Each of the four types of
humors corresponded in
ancient times to a different
personality type. These were associated with a domination of various biological functions. Lievegoed suggested that the temperaments come to
clearest manifestation in
approximately 6 and 14 years of age, after which they become subordinate (though still influential) factors in personality.
The sanguine temperament is traditionally associated with air. People with this
temperament tend to be
playful, lively, sociable,
carefree, talkative, and
pleasure-seeking. They may be warm-hearted and
optimistic. They can make
new friends easily, be
imaginative and artistic, and often have many ideas. They can be flighty and changeable; thus sanguine
personalities may struggle
with following tasks all the
way through and be
chronically late or forgetful. Pedagogically, they can be best reached through
awakening their love for a
subject and admiration of people.
The choleric temperament is traditionally associated with fire. People with this
temperament tend to be
egocentric and extroverted.
They may be excitable, impulsive, and restless, with reserves of aggression, energy, and/or passion, and try to instill that in others.
They tend to be task-oriented people and are focused on getting a job done efficiently; their motto is usually "do it
now." They can be ambitious, strong-willed and like to be in charge.
They can show leadership, are good at planning, and are often practical and solution- oriented.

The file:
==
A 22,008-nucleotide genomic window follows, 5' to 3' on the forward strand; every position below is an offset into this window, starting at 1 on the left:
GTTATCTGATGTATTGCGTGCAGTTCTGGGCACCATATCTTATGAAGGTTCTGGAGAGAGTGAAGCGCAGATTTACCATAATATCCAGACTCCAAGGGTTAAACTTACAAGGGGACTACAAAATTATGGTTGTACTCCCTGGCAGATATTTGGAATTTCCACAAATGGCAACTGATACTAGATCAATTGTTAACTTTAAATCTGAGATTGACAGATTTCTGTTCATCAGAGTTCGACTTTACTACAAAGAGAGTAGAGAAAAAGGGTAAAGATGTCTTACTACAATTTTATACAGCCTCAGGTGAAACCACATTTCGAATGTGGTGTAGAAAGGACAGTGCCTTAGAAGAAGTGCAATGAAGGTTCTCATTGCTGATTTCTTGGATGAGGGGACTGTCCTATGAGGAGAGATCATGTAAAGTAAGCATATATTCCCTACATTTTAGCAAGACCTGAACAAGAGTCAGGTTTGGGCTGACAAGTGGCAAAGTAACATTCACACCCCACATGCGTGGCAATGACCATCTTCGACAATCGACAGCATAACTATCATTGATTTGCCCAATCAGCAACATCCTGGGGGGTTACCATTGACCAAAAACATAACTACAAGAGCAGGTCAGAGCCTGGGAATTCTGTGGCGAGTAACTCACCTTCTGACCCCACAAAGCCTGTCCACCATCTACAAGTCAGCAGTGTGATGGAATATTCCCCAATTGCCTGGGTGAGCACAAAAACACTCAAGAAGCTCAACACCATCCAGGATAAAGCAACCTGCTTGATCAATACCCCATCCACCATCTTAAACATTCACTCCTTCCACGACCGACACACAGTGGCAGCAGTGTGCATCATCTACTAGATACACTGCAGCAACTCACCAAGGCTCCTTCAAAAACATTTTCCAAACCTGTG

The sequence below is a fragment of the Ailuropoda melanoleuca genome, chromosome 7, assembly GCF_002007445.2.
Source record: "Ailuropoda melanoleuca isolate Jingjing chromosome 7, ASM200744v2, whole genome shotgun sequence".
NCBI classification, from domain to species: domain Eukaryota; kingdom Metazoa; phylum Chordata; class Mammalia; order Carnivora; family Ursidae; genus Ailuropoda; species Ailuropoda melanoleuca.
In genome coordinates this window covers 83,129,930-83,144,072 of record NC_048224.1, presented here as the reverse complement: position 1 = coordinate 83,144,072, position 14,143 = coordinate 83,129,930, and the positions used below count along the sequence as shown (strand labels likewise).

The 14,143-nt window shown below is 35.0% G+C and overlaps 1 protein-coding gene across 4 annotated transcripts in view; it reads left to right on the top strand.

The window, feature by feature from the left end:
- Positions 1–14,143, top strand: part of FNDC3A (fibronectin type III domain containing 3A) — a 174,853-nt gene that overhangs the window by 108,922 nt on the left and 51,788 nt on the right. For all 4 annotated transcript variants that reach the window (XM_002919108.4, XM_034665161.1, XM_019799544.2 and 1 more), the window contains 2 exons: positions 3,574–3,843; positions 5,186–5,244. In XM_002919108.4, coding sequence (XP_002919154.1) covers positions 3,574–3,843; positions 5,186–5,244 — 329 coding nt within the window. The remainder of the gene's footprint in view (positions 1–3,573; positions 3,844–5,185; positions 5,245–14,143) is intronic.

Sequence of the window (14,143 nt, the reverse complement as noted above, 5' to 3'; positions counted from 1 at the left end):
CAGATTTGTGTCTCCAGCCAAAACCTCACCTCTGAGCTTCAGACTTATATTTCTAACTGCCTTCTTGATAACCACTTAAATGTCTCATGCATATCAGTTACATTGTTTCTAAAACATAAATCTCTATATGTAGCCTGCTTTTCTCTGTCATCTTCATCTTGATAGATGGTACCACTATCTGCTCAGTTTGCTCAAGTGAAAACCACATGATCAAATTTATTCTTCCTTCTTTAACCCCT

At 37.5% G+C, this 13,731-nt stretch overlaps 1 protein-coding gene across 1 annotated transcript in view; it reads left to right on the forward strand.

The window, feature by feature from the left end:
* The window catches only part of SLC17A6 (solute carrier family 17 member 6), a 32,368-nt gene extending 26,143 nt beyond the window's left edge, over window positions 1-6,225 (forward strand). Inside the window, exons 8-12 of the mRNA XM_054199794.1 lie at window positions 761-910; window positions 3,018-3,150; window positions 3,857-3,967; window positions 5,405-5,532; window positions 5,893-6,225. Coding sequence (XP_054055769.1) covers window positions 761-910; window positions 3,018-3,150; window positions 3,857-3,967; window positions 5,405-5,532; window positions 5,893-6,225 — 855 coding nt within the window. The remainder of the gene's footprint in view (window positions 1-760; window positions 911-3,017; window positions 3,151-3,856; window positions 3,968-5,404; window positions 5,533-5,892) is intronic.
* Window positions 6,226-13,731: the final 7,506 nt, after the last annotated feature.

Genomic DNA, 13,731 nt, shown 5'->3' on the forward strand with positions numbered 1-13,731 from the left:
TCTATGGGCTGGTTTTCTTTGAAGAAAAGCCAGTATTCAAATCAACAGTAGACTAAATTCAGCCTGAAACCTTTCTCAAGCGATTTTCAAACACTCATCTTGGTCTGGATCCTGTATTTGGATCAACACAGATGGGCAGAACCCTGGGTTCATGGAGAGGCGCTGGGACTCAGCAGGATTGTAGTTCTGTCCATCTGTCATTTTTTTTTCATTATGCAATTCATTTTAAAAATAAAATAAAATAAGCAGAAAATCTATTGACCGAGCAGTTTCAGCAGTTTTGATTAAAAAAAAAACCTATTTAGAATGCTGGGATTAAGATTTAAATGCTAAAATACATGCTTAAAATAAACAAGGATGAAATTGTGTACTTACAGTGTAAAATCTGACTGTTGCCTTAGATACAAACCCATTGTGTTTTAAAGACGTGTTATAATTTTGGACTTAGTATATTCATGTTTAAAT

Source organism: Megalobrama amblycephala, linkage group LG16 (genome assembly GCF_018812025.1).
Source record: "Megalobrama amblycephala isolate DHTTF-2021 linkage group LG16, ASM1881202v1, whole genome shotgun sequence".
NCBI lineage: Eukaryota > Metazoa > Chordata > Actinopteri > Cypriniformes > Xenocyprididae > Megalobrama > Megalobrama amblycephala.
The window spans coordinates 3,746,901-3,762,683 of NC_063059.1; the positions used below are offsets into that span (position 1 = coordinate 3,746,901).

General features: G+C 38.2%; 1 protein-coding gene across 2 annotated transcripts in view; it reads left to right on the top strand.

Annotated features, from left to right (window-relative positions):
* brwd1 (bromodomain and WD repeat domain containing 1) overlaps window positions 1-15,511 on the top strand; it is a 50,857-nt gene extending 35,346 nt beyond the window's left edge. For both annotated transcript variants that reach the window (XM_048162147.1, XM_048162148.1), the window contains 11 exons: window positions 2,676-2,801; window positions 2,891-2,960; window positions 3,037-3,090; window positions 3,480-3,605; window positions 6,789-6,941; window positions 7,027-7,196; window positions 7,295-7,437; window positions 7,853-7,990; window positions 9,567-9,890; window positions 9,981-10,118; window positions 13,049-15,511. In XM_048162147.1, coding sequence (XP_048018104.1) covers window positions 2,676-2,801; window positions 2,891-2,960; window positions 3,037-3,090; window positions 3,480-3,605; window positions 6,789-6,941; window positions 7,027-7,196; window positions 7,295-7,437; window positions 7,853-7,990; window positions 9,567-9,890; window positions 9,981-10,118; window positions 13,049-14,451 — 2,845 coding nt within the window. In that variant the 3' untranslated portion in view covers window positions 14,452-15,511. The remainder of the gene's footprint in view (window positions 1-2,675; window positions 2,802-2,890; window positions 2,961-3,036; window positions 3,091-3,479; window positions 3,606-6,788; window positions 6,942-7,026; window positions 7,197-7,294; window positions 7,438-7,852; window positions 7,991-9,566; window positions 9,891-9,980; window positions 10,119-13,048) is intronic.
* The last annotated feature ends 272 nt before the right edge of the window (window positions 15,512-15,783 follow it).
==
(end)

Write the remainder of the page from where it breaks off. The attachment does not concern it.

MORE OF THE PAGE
They appreciate receiving respect and esteem for their work.Pedagogically, they can be best reached through mutual
respect and appropriate
challenges that recognize their capacities.
The melancholic temperament is traditionally associated with
the element of earth. People with this temperament may
appear serious, introverted , cautious or even suspicious.
They can become preoccupied with the tragedy and cruelty in the world and are susceptible to depression and moodiness.
They may be focused and
conscientious. They often
prefer to do things
themselves, both to meet their own standards and
because they are not inherently sociable. Pedagogically, they can be
best met by awakening their sympathy for others and the suffering of the world.
The phlegmatic temperament
is traditionally associated with water. People with this
temperament may be inward and private, thoughtful, reasonable, calm, patient, caring, and tolerant. They tend
to have a rich inner life, seek a quiet, peaceful atmosphere,and be content with themselves. They tend to be steadfast, consistent in their habits, and thus steady and faithful friends. Pedagogically, their interest is often awakened by
experiencing others' interest in a subject. People of this temperament
may appear somewhat
ponderous or clumsy. Their
speech tends to be slow or appear hesitant.Source